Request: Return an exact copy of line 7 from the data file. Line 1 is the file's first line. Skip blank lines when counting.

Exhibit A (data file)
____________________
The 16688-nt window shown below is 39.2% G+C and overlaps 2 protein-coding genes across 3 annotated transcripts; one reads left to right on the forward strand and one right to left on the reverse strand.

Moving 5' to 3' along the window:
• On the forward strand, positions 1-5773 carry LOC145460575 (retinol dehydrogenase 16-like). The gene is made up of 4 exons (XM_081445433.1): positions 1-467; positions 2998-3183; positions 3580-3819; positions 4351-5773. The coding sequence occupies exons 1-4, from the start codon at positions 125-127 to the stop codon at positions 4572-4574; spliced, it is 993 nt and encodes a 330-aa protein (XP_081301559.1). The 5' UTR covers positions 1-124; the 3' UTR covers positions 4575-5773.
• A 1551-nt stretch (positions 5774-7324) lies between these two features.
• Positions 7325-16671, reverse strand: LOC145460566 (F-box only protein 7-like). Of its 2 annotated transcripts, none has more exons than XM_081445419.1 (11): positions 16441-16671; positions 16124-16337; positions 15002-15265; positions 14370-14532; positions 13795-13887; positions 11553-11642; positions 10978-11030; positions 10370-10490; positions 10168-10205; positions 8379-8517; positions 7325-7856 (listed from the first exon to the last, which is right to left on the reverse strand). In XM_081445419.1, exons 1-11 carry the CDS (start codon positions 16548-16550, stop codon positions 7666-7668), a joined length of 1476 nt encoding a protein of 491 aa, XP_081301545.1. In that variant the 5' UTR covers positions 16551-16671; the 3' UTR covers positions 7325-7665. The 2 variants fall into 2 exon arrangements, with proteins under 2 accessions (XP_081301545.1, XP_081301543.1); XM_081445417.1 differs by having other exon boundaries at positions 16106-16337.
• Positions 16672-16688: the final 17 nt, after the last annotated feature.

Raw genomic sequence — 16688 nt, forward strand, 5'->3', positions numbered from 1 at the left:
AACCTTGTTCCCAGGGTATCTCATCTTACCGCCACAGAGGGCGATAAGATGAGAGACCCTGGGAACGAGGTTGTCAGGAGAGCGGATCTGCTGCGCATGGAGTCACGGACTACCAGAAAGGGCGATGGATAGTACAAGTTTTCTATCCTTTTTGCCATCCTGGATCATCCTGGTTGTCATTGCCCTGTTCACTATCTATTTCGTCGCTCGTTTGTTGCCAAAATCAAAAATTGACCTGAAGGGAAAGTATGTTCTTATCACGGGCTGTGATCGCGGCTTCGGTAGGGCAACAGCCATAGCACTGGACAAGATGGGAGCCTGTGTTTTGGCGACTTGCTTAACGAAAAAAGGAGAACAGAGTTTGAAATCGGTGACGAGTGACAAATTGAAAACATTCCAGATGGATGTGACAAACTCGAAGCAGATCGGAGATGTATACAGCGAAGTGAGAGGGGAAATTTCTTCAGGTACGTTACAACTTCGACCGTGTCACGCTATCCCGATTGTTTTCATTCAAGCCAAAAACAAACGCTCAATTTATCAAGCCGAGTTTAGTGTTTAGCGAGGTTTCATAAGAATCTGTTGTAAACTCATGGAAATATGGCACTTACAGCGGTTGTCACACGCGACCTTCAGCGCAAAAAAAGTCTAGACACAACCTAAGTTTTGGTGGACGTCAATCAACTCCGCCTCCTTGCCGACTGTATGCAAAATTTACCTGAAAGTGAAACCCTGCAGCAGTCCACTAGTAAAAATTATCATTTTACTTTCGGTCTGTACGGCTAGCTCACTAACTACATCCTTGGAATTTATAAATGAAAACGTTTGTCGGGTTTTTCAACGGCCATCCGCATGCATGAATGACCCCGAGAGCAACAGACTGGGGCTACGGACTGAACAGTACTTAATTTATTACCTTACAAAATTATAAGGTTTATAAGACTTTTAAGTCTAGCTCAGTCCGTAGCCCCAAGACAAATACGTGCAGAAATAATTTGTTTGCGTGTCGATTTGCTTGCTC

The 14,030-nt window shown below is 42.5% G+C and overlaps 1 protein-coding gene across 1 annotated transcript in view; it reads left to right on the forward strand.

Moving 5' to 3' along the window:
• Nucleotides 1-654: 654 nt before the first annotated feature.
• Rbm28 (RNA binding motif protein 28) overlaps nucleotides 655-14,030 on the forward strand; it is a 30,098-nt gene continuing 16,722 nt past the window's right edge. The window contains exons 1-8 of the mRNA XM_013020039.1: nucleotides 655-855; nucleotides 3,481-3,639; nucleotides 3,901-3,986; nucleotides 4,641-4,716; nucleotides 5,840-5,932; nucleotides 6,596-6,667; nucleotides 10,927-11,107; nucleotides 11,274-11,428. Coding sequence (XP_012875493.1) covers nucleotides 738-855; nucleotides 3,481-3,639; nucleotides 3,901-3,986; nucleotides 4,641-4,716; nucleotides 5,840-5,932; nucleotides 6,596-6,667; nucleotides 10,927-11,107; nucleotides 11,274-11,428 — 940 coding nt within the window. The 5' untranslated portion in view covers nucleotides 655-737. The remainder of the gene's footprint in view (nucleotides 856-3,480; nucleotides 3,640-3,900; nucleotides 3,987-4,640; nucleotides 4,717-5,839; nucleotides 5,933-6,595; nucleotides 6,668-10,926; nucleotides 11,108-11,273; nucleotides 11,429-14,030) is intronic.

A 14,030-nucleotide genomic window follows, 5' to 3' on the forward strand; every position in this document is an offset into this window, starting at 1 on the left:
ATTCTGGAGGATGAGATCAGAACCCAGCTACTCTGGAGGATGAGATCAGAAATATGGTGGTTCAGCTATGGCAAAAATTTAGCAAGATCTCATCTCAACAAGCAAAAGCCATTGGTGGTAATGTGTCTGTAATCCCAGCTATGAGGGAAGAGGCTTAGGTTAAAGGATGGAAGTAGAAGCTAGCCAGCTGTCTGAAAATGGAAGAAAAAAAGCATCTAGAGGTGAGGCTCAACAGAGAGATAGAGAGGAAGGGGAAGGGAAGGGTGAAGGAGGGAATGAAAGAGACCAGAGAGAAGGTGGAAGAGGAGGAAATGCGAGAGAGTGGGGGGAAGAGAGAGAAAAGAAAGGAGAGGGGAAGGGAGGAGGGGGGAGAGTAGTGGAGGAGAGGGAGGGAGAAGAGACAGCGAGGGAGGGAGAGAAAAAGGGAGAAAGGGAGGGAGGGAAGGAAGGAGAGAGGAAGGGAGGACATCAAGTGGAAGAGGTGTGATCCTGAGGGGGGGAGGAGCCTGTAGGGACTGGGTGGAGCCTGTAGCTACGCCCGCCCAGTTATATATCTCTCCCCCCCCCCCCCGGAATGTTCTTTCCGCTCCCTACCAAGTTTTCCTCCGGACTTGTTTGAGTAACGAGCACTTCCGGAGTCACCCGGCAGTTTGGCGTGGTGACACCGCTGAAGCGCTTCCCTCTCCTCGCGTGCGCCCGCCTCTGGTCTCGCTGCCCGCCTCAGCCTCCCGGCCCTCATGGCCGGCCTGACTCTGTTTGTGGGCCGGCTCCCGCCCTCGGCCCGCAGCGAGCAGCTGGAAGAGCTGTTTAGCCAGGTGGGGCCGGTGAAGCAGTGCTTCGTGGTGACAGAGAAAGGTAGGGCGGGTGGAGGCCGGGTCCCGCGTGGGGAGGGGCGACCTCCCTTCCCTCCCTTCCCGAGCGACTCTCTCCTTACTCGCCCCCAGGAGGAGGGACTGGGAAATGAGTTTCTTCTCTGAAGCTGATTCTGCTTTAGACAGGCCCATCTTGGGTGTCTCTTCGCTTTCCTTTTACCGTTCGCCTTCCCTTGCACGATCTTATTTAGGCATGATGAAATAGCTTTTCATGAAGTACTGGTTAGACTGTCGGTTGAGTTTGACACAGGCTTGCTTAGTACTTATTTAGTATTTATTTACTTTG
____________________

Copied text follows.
Raw genomic sequence — 16688 nt, forward strand, 5'->3', positions numbered from 1 at the left: